Just a quick update to let you know I’ve finished creating our new Crochet class and hope to get it in your hands by the first week of December.
KnitFreedom Lifetime and Monthly members can access the class now here.
To access the class early, become a KnitFreedom member here.
I have already started crocheting a few projects from the “recommended projects for practice” section of the class and it’s so much fun. I know you’re going to love learning, or re-learning, to crochet with this class.
In the spirit of the holidays, instead of powering ahead to bring the crochet class to market, over Thanksgiving I just spent some time happily knitting and crocheting, just for me. I made up a crochet sock pattern for Milo just to see if I could crochet a sock based on what I know from knitting. I could, although knitting I think is better overall for socks.
I Love Portuguese Knitting!
I then got out the Portuguese Knitting book yesterday and tried out the technique, and I think you’re absolutely going to love it!
It’s very interesting and I can’t wait to make a class to show you how to do it.
In Portuguese knitting, the yarn is tensioned around the back of your neck or over a hook you can pin to your shirt and you use just your left thumb to move the yarn where it is needed to make a stitch.
When I tried Portuguese knitting, I experienced a very relaxing sensation of very gentle knitting, of effortlessly making stitches, in a calm and relaxed way.
For someone who has no trouble at all knitting the “normal” way, this was quite a surprise! I thought I already WAS relaxed while knitting.
Barring any pre-existing arthritis in the left thumb, I think that if you have any pain issues or trouble tensioning the yarn in your fingers, Portuguese knitting is going to be quite a treat.
As I practiced the Portuguese knit and purl stitch I was reminded of the thread in my sewing machine. It doesn’t go straight from the spool to the needle, but rather winds through a series of tensioners, hooks, and clips so that when it gets to the needle the tension is perfect.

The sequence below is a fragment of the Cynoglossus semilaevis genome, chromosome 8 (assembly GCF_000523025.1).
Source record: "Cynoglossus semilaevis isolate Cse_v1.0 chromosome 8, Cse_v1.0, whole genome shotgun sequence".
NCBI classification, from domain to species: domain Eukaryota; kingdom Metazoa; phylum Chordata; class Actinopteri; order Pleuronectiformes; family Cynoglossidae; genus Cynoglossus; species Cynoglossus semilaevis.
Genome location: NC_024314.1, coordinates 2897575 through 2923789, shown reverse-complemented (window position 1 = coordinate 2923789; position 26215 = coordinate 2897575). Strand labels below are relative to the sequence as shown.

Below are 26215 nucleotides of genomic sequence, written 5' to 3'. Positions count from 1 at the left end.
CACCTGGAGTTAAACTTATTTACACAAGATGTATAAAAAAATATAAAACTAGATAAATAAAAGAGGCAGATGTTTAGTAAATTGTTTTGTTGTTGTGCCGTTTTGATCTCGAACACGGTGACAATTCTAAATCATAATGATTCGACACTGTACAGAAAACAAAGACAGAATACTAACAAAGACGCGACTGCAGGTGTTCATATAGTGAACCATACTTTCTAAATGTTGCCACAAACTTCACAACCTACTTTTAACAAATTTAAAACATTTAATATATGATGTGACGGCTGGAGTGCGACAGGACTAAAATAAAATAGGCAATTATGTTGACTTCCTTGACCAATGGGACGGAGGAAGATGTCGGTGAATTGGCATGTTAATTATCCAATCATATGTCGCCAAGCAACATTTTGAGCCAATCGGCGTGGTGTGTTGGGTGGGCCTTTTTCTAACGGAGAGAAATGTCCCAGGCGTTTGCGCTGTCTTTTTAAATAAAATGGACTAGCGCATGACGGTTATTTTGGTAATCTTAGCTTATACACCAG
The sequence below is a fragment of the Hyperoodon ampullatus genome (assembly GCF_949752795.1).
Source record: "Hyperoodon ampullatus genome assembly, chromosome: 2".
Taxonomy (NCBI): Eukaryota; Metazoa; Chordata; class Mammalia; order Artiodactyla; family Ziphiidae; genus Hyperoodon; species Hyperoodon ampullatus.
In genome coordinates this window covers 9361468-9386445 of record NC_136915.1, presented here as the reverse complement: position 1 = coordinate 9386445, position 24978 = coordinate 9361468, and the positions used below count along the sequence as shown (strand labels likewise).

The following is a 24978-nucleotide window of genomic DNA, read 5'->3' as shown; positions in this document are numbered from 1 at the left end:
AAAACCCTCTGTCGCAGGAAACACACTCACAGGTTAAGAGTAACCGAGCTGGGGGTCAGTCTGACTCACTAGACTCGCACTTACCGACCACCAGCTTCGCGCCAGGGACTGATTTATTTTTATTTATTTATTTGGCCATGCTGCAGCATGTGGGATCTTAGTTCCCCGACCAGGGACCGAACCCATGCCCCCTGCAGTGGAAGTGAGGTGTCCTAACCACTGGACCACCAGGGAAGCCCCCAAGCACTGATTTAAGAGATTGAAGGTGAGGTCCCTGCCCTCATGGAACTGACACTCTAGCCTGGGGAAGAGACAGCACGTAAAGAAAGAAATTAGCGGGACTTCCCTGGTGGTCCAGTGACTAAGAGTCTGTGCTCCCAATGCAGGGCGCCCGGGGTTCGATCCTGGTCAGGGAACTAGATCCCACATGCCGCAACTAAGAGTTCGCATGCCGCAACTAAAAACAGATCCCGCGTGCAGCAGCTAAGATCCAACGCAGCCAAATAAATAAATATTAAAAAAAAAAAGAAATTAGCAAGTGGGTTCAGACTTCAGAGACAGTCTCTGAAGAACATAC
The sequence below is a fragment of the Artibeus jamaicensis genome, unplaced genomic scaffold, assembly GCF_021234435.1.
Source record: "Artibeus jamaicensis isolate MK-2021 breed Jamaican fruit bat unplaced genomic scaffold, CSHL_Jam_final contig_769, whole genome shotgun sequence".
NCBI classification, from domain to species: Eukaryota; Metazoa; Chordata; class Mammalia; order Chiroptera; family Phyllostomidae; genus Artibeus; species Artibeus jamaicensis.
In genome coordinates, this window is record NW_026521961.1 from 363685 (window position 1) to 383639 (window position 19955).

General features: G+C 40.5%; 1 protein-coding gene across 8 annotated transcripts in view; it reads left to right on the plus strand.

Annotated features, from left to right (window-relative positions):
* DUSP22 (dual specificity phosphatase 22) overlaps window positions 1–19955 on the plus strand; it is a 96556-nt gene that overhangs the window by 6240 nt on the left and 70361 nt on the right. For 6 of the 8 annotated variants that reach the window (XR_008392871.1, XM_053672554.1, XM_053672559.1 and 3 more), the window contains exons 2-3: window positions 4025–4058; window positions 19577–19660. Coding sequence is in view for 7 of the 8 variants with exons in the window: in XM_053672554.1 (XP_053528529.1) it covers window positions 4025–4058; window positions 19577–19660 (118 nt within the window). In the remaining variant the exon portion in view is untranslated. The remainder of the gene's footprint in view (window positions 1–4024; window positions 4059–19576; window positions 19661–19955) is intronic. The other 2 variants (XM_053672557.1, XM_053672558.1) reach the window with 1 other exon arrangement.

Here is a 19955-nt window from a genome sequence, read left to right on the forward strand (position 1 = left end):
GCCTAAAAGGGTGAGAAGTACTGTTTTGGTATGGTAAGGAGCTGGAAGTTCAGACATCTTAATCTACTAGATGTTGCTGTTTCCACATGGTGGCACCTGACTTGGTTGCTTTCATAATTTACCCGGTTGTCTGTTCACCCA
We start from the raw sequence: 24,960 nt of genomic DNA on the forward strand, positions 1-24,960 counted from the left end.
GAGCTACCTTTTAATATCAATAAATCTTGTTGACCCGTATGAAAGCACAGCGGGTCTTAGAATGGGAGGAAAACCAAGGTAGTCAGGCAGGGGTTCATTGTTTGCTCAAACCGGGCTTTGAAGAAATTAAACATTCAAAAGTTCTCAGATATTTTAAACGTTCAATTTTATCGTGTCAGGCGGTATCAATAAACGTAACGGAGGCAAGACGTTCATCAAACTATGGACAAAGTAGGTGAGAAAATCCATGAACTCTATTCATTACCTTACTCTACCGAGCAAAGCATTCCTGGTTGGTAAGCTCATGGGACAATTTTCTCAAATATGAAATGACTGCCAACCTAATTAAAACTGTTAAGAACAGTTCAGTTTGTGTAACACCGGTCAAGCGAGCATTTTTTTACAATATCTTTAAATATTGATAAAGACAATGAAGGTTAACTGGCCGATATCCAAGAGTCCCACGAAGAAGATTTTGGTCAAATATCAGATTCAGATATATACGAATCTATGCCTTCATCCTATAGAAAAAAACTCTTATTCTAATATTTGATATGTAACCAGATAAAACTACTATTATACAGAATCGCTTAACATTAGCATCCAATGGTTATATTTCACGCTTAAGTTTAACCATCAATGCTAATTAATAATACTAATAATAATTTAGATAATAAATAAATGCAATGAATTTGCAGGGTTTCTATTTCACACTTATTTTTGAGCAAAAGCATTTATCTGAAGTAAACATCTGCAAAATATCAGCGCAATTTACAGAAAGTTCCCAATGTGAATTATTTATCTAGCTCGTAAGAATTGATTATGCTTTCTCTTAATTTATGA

If the “normal” way of knitting, American or Continental, can be likened to sewing straight from a spool of yarn, then Portuguese knitting is like sewing with yarn tensioned through the series of holders and disks – it just makes sense that the stitches are more even and easier to make.
Lastly, I think you’ll appreciate a video class teaching this technique since the book (which costs more than $40) includes just a few pictures each for the knit stitch and the purl stitch, and doesn’t really show much about the actual movements.
I intend to get Andrea Wong’s DVD to confirm that my movements are spot on, then explain it to you in great detail so you can be sure you’re doing it right. But my first impression is that yes, I am probably going to be a Portuguese Knitting convert!
A student recently asked about how to reinforce socks that wear out, and since it always happens to my sister’s socks, I researched the issue and decided to go with Knitty’s technique of weaving yarn in and out the purl bumps on the wrong side of the work.
It was very easy and fast, it took less than ten minutes and not much yarn. I’ll let you know if her Christmas socks last longer this way!
Another student asked for modifications to our basic Magic Loop Hat pattern to fit an extra large (24-inch) head. Here they are.
This week I’m planning to write you again soon to introduce you properly to the art of crochet, and talk to you about the kinds of things you can make with crochet and what it is good for.
Have a great weekend, talk to you soon!
P.S. Have any feedback? Leave a comment! Thank you!